The Coliseum experience gets upgraded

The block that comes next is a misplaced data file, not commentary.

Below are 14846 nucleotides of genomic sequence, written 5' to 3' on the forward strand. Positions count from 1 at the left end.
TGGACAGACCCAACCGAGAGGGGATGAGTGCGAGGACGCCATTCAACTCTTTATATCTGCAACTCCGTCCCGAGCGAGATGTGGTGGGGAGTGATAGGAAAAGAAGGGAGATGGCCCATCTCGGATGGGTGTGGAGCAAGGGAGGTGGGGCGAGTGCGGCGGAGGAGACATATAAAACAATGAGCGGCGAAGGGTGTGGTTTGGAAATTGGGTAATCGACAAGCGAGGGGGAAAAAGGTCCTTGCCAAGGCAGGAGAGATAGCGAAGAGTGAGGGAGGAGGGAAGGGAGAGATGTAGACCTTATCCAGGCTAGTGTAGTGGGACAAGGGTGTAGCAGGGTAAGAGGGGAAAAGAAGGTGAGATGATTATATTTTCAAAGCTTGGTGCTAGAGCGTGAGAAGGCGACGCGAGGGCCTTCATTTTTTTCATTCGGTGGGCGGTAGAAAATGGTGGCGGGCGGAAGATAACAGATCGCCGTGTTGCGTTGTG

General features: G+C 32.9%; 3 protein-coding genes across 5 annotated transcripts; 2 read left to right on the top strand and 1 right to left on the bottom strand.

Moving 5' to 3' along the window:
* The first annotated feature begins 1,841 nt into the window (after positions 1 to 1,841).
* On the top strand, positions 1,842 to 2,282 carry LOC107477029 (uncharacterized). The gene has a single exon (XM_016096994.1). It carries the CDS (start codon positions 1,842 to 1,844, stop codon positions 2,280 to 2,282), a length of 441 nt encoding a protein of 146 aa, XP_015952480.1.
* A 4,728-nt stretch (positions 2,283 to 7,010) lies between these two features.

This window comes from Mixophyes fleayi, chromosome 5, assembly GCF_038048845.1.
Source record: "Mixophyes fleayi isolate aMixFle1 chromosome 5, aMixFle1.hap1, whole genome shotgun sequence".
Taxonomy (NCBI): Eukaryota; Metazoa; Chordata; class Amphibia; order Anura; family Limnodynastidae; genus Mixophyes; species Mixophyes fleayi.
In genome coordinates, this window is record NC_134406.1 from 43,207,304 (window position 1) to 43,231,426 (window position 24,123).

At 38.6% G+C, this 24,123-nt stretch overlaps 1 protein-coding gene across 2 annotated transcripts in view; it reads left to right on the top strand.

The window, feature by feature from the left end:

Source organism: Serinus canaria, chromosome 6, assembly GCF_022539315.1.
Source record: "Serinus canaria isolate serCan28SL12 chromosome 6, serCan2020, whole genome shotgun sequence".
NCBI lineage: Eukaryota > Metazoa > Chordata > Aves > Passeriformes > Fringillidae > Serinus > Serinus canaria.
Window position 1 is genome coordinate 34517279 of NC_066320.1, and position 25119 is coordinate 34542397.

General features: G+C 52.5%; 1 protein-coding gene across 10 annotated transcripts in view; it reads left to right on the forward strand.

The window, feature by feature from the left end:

Also, some updates on the search for a new stadium and why the Coliseum is my favorite place to watch baseball. For years and years, we as A’s fans have been treated to platitudes and non-answers about the state of the A’s home. Nothing ever seemed to get done at fault of both the A’s and of factors outside of their control, and while the team has undoubtedly put lots of time and money into their stadium search, nothing substantive was accomplished. Worse, little energy has been spent making the Coliseum more palatable for fans, even if the Coliseum is low-key awesome (we’ll get to that later). With the entrance of Dave Kaval, MVP of the A’s offseason, we’ve finally got some movement both inside the Coliseum and out. Joe Stiglich has more! Let’s dive in. The possible options, and the importance of BART The A’s are currently parsing through four possible locations (Coliseum site, Howard Terminal, Laney College, and Brooklyn Basin), researching transport and environmental issues for each. The A’s are placing high importance on proximity to Bart. Says Kaval, “I think if you’re in a certain range of a BART station, it doesn’t matter if it’s one block or two blocks,” he said. “But if you start getting a little farther, it does change people’s willingness to actually take that public transportation to the venue.” Turns out finding a location for and building a stadium that holds 50,000 or so people isn’t a simple task. The good news is, the A’s are finally making headway and are doing their due diligence. The bad news is, we’re a ways away from knowing where the A’s new home will be, and even further from actually moving there. The Coliseum receives a makeover! Makeover is probably a bit of a generous term. If the Coliseum were a person, what’s happening now is the equivalent of a pedicure, maybe a tummy tuck. The whole situation is still problematic, but the effort makes a difference and there are people out there who are into feet. This analogy has gone haywire. Anyway, the West Side Club is no more, rebirthed as Shibe Park Tavern in homage to the A’s original home in Philadelphia. The new tavern even features materials from the original Shibe Park, a nice touch to improve what previously was a three star facility, per Yelp. Three stars on Yelp is the online-review equivalent of Eric Sogard - it’ll do, but you should get excited about the potential upgrade. If you think that’s exciting, get a load of “Champions Pavilion”, an area situated between the Coliseum and Oracle Arena full of food trucks and video monitors for ticketed guests to grab a bite and watch the game. With between 8-16 food trucks available at most home games, your options for food choices have exploded. The A’s die hard fan base will show up through thick and thin. Attracting a more casual fan, especially when the team is projected to blargh is an important and difficult proposition. Upgrading food and drink and giving fans more options inside the Coliseum should upgrade the fan experience substantially. The goodwill it’ll build among the numerous fans who have felt frustrated is an added bonus. We are off to an auspicious start in the David Kaval era. Some love for the Coliseum Every time I go to the Coliseum, I'm blown away by how many people comment on the less than stellar nature of the A's home. Sure, it's a lot of concrete; apparently people are uncomfortable being surrounded by one of the strongest materials while sitting basically on a fault line. I get it. In spite of the unsightly nature of the home of the Green and Gold, it will always be my favorite place to catch a baseball game. It’s (usually) the most intimate experience in baseball The best story in the sport right now is Adam Lind and fartgate. Did he fart smoke? @Mariners @ROOTSPORTS_NW #farts #adamlind— hilariousmutt (@usmctanker1812) September 20, 2016 Bonus: Mark Canha? From that last Jane Lee link in the Alcantara section: “Joyce, who will likely [...]